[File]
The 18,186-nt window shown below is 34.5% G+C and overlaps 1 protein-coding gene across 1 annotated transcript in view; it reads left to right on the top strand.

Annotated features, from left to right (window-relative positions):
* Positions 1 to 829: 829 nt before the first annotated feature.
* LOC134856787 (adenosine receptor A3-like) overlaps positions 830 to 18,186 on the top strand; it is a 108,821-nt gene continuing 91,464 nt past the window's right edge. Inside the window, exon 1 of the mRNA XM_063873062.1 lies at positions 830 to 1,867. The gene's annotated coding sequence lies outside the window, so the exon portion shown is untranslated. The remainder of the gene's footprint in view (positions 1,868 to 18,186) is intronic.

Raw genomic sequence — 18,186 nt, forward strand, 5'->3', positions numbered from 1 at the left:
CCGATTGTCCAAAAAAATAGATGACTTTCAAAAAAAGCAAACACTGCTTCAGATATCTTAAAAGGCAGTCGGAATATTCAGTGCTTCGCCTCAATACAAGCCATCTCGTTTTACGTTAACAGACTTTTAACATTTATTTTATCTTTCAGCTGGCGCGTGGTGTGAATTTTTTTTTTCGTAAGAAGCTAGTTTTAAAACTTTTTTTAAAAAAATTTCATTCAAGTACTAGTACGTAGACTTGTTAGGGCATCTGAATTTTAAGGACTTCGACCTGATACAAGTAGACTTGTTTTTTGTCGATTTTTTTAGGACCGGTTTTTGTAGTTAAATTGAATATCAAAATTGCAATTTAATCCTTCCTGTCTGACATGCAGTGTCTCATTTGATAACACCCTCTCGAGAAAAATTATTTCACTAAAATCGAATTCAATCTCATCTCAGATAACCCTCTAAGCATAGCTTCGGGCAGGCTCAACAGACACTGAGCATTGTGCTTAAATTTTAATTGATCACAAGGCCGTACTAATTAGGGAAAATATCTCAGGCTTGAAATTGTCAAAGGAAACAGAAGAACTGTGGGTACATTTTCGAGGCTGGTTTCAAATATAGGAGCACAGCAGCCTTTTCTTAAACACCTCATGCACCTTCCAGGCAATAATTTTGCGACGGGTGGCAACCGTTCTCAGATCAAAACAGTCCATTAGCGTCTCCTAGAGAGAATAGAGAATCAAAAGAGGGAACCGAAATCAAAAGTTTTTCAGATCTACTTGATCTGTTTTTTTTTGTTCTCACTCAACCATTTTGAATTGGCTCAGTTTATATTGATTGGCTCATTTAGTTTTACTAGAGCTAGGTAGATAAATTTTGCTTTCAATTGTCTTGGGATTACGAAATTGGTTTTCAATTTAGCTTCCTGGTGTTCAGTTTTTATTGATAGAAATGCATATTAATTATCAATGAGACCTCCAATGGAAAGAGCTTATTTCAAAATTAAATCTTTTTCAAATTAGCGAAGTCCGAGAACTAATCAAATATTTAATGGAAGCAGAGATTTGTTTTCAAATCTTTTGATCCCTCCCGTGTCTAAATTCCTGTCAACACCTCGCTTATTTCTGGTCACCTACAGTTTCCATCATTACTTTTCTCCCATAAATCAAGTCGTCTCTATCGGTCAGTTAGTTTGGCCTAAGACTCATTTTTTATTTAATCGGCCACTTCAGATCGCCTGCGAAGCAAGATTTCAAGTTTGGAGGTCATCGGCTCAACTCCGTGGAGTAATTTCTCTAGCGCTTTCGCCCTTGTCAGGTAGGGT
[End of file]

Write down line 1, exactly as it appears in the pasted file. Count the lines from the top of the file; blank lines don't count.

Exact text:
The 18,186-nt window shown below is 34.5% G+C and overlaps 1 protein-coding gene across 1 annotated transcript in view; it reads left to right on the top strand.